Networked Workers are like Citizens Serving on Jury Duty

This week I am serving the second of my two weeks of jury duty for the Franklin County Municipal Court. I have been told at least ten times that this is the busiest court system in the state of Ohio and one of the busiest in the country. In fact, Franklin Muni is being studied as a beta test for how to handle and schedule jurors to improve one’s experience when the summons arrive. I have been here for seven days and only one case had gone to a jury trial—and I was fortunate to be a part of the selected jury.

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The case itself was pretty cut and dry. There was a car accident where one driver was cited and accepted responsibility. Five to seven days after the accident, the plaintiff started feeling sore. He went to the emergency and physicians racking up $7,000 in medical bills that he wanted the defendant to pay for since he caused the accident. But, then it got interesting. The plaintiff has five felonies in his past for crimes involving dishonesty and lying. The defendant’s lawyer argued that the injuries were not incurred from the accident, but were chronic issues suffered before the incident.

As we went into jury deliberations, it was clear, we were a group of networked individuals. Many of the jurors wanted to talk about their own experiences in car accidents or how pain can show up after an injury takes place. Others wanted to make several assumptions on the plaintiff and the defendant based on their own belief system. “This guy seems honest.” “He lives with his mom and goes to church.” “He couldn’t remember the gender of his physician, but that could be a cultural thing.” While we had one purpose, we had differing points of view and experience which we all brought with us. As the magistrate told us later: this is the beauty of juries. Juries have the advantage of bouncing ideas off one another to come to a verdict, a judge only has him/herself.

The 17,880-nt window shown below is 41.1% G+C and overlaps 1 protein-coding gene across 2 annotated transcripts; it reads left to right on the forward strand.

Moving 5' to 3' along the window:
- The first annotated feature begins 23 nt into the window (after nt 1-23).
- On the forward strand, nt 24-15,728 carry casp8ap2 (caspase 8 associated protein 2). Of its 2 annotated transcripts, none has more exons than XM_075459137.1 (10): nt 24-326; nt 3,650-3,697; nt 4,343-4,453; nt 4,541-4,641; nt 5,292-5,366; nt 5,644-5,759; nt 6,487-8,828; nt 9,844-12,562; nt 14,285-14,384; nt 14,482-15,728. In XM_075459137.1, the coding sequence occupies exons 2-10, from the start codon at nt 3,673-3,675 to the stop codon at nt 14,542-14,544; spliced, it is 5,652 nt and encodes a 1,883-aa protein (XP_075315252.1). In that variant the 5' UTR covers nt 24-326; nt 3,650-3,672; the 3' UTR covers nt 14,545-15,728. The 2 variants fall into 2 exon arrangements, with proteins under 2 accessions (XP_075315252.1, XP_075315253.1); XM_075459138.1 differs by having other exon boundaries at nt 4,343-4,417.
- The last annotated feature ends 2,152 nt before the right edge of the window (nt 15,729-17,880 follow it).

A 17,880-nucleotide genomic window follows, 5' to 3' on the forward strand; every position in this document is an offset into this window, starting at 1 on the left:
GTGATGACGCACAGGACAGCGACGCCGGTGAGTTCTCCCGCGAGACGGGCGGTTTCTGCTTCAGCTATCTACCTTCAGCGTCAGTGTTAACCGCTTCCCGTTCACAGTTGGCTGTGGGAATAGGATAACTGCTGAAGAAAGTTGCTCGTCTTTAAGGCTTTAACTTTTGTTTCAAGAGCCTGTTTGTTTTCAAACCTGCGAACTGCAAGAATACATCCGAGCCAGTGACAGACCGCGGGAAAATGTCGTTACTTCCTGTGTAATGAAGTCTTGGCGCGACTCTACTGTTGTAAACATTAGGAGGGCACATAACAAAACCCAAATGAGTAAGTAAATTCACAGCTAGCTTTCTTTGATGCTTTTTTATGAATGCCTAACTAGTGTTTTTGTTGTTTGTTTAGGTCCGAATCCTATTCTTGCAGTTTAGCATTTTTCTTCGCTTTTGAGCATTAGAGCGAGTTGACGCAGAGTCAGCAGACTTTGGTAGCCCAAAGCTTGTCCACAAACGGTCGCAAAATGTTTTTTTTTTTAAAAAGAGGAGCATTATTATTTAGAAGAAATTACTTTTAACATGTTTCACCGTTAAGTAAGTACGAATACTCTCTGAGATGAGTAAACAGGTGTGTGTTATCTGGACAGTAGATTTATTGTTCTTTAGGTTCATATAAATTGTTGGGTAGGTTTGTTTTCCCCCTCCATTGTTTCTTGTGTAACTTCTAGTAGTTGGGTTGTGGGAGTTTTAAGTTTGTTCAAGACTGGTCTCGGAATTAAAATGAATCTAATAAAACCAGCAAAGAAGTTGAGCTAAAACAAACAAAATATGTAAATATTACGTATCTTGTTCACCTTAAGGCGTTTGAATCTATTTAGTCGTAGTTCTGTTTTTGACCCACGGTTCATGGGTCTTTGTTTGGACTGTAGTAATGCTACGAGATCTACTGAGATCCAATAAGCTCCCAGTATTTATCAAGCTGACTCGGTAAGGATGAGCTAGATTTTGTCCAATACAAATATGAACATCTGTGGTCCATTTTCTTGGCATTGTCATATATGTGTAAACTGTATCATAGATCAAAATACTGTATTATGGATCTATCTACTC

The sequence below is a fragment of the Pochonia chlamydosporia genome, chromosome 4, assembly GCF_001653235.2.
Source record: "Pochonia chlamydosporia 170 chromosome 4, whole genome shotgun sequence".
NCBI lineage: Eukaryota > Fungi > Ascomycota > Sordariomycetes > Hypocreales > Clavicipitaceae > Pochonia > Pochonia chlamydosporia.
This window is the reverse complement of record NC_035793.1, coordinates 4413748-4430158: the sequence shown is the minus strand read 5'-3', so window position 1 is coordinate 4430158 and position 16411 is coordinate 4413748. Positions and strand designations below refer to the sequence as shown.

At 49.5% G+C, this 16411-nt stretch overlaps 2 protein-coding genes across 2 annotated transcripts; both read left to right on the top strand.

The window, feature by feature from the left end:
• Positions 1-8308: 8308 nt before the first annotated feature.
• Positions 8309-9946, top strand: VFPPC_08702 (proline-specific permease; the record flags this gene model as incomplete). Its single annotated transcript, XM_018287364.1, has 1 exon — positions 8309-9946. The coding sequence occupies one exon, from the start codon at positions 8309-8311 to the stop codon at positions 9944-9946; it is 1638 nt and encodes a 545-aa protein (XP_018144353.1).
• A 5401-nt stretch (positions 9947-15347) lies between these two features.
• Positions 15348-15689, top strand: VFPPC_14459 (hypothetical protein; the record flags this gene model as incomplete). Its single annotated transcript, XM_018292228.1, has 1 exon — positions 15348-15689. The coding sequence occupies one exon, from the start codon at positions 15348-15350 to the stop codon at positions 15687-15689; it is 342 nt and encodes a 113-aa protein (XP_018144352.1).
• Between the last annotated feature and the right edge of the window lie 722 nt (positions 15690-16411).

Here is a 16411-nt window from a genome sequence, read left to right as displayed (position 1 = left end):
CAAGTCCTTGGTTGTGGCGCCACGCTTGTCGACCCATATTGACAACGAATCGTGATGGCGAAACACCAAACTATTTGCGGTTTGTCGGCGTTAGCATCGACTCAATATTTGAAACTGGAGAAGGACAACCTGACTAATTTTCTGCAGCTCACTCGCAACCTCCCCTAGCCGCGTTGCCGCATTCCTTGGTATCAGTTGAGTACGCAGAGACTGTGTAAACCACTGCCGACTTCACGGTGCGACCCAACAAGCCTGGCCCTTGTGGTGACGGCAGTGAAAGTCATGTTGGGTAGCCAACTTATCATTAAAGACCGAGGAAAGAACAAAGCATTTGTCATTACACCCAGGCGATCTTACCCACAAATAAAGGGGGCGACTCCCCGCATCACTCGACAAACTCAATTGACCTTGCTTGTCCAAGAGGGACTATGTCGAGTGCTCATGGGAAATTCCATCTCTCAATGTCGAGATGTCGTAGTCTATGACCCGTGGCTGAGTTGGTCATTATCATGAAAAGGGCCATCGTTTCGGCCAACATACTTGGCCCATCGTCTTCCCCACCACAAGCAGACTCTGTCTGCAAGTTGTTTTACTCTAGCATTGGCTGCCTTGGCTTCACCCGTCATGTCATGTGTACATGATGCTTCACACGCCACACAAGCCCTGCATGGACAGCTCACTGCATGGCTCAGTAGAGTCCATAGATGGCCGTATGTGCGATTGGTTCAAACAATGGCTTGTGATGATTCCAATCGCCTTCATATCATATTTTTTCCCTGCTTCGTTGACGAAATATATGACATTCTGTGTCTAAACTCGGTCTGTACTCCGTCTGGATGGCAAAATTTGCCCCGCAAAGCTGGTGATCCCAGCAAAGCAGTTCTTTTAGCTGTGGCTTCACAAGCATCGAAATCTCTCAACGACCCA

In many ways, the statement from the magistrate sums up one of the advantages of networked individuals. While each person brings his/her own belief system, experience, training and thoughts to the situations, each one is working together to achieve the common goal. The provides the leader with the opportunity to have a multidisciplinary solution or course of action as described by Rainie (2013). The rise and accessibility of the Internet has made these networks larger and across entire enterprises as connecting with others is easier than ever before.

Organizations with multidisciplinary, cross-functional teams are connected as a wirearchy, not a traditional hierarchy. Wienberger (2011) shared that Wikipedia has embraced a networked approach to its community by developing a set of policies and processes to enable the community to have control of the content. My concern is that this strategy might never achieve the desired results. This approach can lead to more robust discussions and dialogues, but can it also paralyze a company from moving forward? It could lead to analysis paralysis.